Les aigles, la plume d’oieGuillaume Pujolle
Les aigles, la plume d’oie, 1940
ink, colored pencil and laboratory products on paper
38,6 x 63,5 cm
© photo credit
Collection de l’Art Brut, Lausanne
Pujolle, Guillaume (1893-1971), France
BiographyGuillaume Pujolle (1893-1971) was born in Saint-Gaudens, France. As a teenager he worked in the workshop of his father, a cabinetmaker, before enrolling in the army. After being taken prisoner during World War I, upon his release he became a customs officer in Metz, involving himself as well in (the) local politics. He went on to marry but proved subject to violent fits of rage due to his jealousy, excessive meticulousness and an obsession with order. After a murder attempt on his wife he was hospitalized a first time, only to be institutionalized permanently at the age of thirty-three. He is thought to have begun drawing at the hospital as of 1935; his physician Dr. Gaston Ferdière encouraged him in this vein and began collecting his works.
Guillaume Pujolle's oeuvre comprises figurative drawings composed of curling flame shapes, curves and straight lines all struggling to make room for themselves. The drawings are based on photographs or illustrations, which he would distort, interpret and transpose in a creative frenzy. He drew them on sheets of paper strewn across the floor, randomly inserting sinuous or rectilinear lines accomplished with the help of a compass and an angle bracket. He tended to put his whole body into the birth of his creation, translating his gestural impulses on to the paper. The resulting dreamlike world boasts night birds, flying ships, airplanes, as well as strange and tormented figures. Figuration alternates with abstraction. He also enjoyed representing the elements, like the wind, water or fire. Curves intersect and become entangled, the lines turn into curls, arabesques and swirling forms. The enigmatic quality achieved owes much to the many different points of view—frontal faces, bodies in profile, the variations of scale and the intentional distortions.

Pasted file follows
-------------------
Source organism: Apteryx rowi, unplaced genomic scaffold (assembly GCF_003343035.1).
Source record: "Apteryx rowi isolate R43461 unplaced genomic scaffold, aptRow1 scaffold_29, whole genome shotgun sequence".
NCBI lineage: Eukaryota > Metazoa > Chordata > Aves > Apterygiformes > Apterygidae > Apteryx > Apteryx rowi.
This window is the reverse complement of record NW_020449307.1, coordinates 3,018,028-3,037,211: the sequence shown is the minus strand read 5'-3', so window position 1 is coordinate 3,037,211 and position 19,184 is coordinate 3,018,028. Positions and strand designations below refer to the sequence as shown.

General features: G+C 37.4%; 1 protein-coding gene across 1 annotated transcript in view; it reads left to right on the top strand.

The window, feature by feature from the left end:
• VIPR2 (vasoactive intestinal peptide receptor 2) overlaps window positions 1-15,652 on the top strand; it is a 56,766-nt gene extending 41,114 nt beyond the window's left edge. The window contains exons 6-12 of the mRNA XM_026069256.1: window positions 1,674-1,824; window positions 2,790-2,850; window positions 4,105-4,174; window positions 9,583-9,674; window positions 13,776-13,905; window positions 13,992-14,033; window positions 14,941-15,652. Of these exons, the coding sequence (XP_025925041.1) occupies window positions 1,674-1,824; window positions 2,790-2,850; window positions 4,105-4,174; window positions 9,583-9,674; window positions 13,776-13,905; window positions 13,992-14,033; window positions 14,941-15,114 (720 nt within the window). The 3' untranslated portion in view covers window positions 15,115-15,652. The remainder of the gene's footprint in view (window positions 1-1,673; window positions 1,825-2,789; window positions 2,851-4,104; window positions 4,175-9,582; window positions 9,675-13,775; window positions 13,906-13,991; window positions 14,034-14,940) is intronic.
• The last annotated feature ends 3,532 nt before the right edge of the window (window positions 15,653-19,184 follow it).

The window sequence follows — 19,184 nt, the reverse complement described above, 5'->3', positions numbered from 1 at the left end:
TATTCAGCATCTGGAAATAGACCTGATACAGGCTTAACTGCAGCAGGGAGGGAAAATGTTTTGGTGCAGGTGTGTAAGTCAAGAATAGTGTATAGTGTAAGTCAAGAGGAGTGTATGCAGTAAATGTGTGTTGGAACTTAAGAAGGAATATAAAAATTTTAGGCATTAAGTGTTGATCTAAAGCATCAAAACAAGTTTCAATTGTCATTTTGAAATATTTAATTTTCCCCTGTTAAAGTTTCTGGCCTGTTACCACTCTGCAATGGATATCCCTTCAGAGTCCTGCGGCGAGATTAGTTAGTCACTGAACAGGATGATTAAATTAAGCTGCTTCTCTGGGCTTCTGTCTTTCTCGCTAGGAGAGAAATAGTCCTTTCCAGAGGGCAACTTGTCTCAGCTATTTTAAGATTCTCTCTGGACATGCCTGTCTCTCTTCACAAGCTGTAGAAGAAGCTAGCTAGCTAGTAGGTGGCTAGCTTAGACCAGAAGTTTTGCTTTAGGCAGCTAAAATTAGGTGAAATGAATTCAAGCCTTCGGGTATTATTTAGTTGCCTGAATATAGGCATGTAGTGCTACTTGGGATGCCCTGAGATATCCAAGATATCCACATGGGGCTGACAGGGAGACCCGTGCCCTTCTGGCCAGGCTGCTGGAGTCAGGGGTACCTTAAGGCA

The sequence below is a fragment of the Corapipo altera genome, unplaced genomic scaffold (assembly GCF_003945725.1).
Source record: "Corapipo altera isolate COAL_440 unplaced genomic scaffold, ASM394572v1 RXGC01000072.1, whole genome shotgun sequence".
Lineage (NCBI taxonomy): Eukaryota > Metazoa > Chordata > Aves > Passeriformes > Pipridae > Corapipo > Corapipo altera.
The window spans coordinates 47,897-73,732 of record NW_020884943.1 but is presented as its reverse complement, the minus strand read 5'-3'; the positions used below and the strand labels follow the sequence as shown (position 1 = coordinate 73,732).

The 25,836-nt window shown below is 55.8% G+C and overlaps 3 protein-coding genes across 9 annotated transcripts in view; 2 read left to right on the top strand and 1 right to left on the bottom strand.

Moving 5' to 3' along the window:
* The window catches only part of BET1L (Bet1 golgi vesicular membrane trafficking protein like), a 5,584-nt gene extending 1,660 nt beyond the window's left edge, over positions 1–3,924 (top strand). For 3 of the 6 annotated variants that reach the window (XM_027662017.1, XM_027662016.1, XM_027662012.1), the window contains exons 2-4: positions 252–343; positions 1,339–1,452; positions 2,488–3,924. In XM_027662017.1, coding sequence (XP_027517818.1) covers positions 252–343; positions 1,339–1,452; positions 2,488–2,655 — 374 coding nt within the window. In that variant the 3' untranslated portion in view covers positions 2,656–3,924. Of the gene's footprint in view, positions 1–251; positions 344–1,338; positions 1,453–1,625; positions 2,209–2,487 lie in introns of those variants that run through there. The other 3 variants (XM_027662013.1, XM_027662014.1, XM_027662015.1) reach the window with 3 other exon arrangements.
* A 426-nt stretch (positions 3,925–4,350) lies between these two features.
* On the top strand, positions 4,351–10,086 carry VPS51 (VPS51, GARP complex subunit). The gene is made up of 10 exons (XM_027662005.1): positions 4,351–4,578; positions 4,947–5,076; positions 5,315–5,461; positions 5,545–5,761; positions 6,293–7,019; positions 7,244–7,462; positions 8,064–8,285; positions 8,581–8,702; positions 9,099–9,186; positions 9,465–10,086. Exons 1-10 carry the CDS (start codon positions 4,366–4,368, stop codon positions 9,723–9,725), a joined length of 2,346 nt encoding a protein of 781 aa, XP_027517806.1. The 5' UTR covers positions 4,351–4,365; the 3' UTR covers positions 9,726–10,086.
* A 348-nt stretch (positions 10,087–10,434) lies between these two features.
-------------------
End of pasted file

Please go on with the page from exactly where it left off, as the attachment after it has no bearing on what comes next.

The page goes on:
At first, Pujolle used various pharmaceutical products pilfered from the hospital lab—iodine, methylene blue and Merchurochrome, which he applied as washes. Subsequently he resorted to inks, colored pencils and gouache paints. He made his own work tools, like the paintbrushes he prepared out of locks of his own hair, with a roll of paper as a handle. He also availed himself of compasses, angle brackets and rulers, all of which he would keep under lock in a wood toolbox he never lost sight of. Pujolle gave little artistic value to his drawings and was not wont to hold on to them, preferring to sell them off for a pittance or in exchange for tobacco.
Pujolle stopped drawing most probably as of 1947; instead, he produced items of carpentry, and made himself rings and various talismanic objects. He also came up with fake revolvers and daggers, as well as miniature planes and boats, using cast-offs and crudely carved pieces of wood. His assemblages divert everyday objects from their customary usage; these take on a novel and disconcerting aspect, like the revolver he made out of a toothbrush handle. Poujolle gave up all activity after a fourteen-year period of creativity. He died in Toulouse.
Exhibition(s) at the Art Brut Collection